Canada's Magazine for Financing & Leasing Executives

November 17, 2016

ICBA to court: Reject NCUA motion to dismiss commercial lending lawsuit

Washington, D.C. -- The Independent Community Bankers of America (ICBA) reasserted its challenge to the National Credit Union Administration’s unlawful commercial lending rule with a vigorous response to the agency’s motion to dismiss the case and evade judicial review. In its response, ICBA called on the federal court reviewing the NCUA’s dubious final rule to reject the agency’s motion to dismiss the case.

“ICBA reaffirms its pledge to vigorously challenge the NCUA’s commercial lending rule following the agency’s motion to dismiss ICBA’s lawsuit,” ICBA President and CEO Camden R. Fine said. “Community banks, consumers and the financial system at large are threatened by the NCUA’s rule allowing tax-exempt credit unions to exceed congressional limits on commercial lending activity. Contrary to NCUA’s claim that ICBA lacks standing to bring the suit, ICBA is in the best position to do so on behalf of its members.”

In moving to dismiss ICBA’s complaint, the NCUA has mischaracterized the case, which is both timely and ripe for resolution, ICBA said. This brief demonstrates ICBA’s standing in the case by outlining the tangible financial harm to community banks and local communities caused by the NCUA’s flawed rule. In fact, as the brief shows, the rule has already negatively affected the value of ICBA members and other community banks. ICBA filed as exhibits to its brief declarations from several community bankers and its executive vice president and senior regulatory counsel, Christopher Cole, describing how widespread the injury is to ICBA members.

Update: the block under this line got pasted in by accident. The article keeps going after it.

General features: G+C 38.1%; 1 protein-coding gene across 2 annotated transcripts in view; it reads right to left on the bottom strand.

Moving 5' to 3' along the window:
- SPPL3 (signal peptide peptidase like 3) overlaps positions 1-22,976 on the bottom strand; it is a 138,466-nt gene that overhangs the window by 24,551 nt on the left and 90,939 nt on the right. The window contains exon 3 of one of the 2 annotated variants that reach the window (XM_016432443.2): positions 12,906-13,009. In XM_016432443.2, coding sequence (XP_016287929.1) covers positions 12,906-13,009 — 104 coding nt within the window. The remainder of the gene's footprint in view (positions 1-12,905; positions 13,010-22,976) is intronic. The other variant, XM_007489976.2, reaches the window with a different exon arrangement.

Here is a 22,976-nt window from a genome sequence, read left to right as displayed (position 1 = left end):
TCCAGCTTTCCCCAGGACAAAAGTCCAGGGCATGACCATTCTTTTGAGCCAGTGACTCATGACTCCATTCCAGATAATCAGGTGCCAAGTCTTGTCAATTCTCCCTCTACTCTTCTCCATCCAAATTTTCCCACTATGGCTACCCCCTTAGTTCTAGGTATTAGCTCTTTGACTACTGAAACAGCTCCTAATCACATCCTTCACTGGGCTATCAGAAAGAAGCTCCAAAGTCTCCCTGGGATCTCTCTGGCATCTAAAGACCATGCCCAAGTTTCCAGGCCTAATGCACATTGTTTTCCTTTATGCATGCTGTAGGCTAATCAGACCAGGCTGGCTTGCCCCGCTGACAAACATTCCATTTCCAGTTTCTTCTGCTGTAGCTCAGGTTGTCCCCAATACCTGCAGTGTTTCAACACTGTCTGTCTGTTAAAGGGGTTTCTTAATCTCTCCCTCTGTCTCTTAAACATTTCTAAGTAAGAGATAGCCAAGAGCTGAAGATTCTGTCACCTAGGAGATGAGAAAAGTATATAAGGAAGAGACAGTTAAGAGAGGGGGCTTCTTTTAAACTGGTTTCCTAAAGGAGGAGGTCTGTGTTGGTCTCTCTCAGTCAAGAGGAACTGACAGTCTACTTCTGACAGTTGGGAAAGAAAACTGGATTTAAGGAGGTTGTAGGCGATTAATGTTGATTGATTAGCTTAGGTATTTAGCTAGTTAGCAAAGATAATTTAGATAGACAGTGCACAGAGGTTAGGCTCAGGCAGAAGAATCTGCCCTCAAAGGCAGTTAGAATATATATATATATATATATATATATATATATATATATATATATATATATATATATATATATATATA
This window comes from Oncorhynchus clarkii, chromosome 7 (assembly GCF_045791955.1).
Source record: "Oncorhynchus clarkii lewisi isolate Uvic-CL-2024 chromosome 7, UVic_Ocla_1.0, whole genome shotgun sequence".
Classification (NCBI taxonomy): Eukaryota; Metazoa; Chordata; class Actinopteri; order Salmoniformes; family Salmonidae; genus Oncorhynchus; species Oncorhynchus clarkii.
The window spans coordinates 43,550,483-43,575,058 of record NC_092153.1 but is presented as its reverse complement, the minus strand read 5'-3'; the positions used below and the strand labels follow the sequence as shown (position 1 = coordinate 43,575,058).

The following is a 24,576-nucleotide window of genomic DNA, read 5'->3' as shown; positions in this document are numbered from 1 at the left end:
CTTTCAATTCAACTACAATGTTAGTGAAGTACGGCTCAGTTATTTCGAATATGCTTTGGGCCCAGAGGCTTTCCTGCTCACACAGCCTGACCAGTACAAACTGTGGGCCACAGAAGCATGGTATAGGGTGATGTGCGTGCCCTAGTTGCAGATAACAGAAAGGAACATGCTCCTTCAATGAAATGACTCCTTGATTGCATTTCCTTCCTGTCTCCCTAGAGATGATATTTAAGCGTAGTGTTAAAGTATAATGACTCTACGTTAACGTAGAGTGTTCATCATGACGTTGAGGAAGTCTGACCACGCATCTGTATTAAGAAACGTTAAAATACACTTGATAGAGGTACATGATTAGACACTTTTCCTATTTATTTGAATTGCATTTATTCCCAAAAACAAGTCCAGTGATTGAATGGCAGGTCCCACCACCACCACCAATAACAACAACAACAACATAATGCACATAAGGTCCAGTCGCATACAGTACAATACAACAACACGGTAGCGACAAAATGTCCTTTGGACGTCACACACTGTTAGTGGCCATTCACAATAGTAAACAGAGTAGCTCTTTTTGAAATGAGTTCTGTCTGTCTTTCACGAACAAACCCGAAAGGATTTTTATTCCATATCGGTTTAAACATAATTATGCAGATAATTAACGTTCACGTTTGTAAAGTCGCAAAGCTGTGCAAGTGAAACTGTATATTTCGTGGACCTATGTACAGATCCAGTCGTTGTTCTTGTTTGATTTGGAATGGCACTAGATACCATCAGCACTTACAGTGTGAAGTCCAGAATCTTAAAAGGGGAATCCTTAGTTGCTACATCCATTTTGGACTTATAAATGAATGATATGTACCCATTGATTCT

ICBA’s lawsuit challenges the agency’s unlawful rule issued earlier this year allowing credit unions to exclude nonmember commercial loans or participations from their calculations of the member business loan cap. If allowed to stand, the NCUA’s final rule would allow tax-exempt credit unions to exceed limitations on commercial lending activity established by Congress while relaxing regulatory oversight—putting consumers and the financial system at risk.

The lawsuit, Independent Community Bankers of America v. National Credit Union Administration, was filed in the U.S. District Court of the Eastern District of Virginia in September. The ICBA response is available here. The declaration of Christopher Cole with exhibits is available here and the original legal complaint is available here.



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